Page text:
22. The method of claim 21, wherein said receiving comprises adding a time tag to said write request so as to allow another of said plurality of nodes to order the processing of said write request accordingly.

23. The method of claim 22, wherein said time tag is one of a plurality of time tags added by said plurality of nodes to said write request during said disseminating.

24. The method of claim 21, wherein a consistent estimator measure of said data remains strongly consistent when at least one of said plurality of replicas fails to follow said write request.

25. A computer program product for communicating information among a plurality of nodes of a network, comprising: a non transitory computer readable storage medium; first program instructions to store a replica of data in a node of a network having a plurality of nodes; second program instructions to receive a write request to update said data at said node from a client; third program instructions to dynamically select a write request dissemination topology from a plurality of write request dissemination topologies according to at least one parameter of at least one of said client, said network, and said write request; and fourth program instructions to disseminate said write request among said plurality of nodes according to said selected write request dissemination topology in association with an indicator of said selected write request dissemination topology; wherein said first, second, third, and fourth program instructions are stored on said non transitory computer readable storage medium; wherein each of said plurality of write request dissemination topologies defines one of said plurality of nodes as a tail node to which each other node which receives said write request sends a respective acknowledge message.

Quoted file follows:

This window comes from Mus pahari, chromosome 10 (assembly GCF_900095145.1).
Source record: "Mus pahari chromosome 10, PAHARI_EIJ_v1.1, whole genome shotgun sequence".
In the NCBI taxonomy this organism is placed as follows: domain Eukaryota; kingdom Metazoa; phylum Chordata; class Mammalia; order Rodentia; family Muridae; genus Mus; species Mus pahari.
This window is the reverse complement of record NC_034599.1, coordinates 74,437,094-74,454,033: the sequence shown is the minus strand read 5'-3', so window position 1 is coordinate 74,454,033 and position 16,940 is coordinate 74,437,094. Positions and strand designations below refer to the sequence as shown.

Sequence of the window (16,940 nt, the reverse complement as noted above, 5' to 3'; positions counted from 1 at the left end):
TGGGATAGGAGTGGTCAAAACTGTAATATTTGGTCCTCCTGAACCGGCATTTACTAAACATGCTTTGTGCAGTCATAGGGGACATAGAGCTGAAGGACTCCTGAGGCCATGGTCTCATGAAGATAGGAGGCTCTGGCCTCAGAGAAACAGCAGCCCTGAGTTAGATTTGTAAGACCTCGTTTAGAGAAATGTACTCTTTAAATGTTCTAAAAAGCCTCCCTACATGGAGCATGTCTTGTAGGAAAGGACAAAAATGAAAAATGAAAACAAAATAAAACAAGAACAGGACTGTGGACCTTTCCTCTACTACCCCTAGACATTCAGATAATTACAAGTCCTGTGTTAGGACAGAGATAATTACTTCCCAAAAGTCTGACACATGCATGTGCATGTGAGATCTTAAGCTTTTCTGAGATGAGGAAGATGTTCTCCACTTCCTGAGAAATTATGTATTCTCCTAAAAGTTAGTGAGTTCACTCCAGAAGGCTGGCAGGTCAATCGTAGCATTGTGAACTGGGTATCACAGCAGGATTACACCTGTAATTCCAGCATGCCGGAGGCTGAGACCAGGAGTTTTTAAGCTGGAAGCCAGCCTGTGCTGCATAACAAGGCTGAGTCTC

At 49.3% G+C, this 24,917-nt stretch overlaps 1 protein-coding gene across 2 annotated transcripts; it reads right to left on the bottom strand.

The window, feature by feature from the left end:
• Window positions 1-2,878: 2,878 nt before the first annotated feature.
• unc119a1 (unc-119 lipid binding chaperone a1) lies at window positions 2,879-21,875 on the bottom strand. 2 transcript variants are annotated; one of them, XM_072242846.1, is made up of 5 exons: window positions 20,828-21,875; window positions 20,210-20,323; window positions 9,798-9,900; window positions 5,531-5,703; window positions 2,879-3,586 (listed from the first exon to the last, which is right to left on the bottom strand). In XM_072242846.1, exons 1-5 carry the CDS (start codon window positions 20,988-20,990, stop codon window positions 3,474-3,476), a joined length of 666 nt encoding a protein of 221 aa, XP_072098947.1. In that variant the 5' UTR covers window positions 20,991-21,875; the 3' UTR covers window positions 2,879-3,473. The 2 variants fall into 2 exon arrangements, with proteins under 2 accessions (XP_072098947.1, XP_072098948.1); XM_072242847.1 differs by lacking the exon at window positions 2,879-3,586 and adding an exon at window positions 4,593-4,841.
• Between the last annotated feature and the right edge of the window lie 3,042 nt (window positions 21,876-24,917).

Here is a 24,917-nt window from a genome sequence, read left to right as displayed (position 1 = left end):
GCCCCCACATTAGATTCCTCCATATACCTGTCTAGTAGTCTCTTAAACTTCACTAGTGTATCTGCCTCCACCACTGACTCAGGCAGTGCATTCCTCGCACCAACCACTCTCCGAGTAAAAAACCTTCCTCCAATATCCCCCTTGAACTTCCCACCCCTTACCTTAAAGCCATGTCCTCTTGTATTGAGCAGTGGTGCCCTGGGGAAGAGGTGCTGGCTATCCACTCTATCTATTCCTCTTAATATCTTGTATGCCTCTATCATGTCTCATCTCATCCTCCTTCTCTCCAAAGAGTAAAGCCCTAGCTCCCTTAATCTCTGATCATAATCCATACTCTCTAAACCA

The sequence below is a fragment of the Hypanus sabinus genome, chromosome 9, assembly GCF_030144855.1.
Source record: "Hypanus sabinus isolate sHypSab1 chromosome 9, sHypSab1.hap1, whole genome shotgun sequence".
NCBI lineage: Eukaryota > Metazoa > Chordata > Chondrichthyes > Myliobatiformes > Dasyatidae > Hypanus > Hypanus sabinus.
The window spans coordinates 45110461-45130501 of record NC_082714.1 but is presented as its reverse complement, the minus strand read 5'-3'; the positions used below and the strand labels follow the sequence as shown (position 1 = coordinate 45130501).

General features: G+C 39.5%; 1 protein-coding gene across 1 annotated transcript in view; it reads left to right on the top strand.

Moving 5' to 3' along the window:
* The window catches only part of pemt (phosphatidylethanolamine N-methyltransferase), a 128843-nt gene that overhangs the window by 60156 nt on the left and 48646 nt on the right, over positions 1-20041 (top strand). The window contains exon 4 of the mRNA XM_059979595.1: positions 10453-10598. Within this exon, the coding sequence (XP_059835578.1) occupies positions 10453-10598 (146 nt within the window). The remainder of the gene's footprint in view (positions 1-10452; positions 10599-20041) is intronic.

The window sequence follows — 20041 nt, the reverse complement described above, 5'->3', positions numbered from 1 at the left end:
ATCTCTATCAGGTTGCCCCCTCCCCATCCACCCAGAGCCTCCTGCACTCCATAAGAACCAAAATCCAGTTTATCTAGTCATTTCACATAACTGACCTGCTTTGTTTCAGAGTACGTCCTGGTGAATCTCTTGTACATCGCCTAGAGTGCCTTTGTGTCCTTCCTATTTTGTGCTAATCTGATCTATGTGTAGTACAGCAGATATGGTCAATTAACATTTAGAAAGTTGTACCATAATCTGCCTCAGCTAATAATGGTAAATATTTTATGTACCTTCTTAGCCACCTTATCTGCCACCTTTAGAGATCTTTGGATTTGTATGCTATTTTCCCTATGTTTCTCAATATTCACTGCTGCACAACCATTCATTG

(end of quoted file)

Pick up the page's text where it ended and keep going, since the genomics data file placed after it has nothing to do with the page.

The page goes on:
Description:

BACKGROUND